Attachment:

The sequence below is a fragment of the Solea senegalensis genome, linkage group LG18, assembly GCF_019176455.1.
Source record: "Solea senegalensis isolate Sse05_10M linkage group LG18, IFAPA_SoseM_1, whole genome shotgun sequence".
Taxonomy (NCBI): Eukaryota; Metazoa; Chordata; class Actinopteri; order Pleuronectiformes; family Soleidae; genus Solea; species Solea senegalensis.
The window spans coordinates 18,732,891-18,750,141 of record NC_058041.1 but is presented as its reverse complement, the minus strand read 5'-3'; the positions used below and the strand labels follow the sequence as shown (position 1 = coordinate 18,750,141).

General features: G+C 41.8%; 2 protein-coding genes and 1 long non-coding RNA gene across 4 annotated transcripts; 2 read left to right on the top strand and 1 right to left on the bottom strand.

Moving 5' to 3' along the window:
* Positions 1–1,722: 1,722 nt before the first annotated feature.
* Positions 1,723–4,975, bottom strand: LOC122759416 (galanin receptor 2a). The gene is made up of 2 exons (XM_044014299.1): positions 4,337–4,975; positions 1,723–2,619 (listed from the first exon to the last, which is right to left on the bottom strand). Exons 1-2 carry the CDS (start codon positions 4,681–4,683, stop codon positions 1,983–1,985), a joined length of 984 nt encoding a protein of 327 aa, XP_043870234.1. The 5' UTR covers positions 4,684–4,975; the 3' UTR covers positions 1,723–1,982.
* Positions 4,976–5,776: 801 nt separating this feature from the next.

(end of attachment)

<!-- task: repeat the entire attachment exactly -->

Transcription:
The sequence below is a fragment of the Solea senegalensis genome, linkage group LG18, assembly GCF_019176455.1.
Source record: "Solea senegalensis isolate Sse05_10M linkage group LG18, IFAPA_SoseM_1, whole genome shotgun sequence".
Taxonomy (NCBI): Eukaryota; Metazoa; Chordata; class Actinopteri; order Pleuronectiformes; family Soleidae; genus Solea; species Solea senegalensis.
The window spans coordinates 18,732,891-18,750,141 of record NC_058041.1 but is presented as its reverse complement, the minus strand read 5'-3'; the positions used below and the strand labels follow the sequence as shown (position 1 = coordinate 18,750,141).

General features: G+C 41.8%; 2 protein-coding genes and 1 long non-coding RNA gene across 4 annotated transcripts; 2 read left to right on the top strand and 1 right to left on the bottom strand.

Moving 5' to 3' along the window:
* Positions 1–1,722: 1,722 nt before the first annotated feature.
* Positions 1,723–4,975, bottom strand: LOC122759416 (galanin receptor 2a). The gene is made up of 2 exons (XM_044014299.1): positions 4,337–4,975; positions 1,723–2,619 (listed from the first exon to the last, which is right to left on the bottom strand). Exons 1-2 carry the CDS (start codon positions 4,681–4,683, stop codon positions 1,983–1,985), a joined length of 984 nt encoding a protein of 327 aa, XP_043870234.1. The 5' UTR covers positions 4,684–4,975; the 3' UTR covers positions 1,723–1,982.
* Positions 4,976–5,776: 801 nt separating this feature from the next.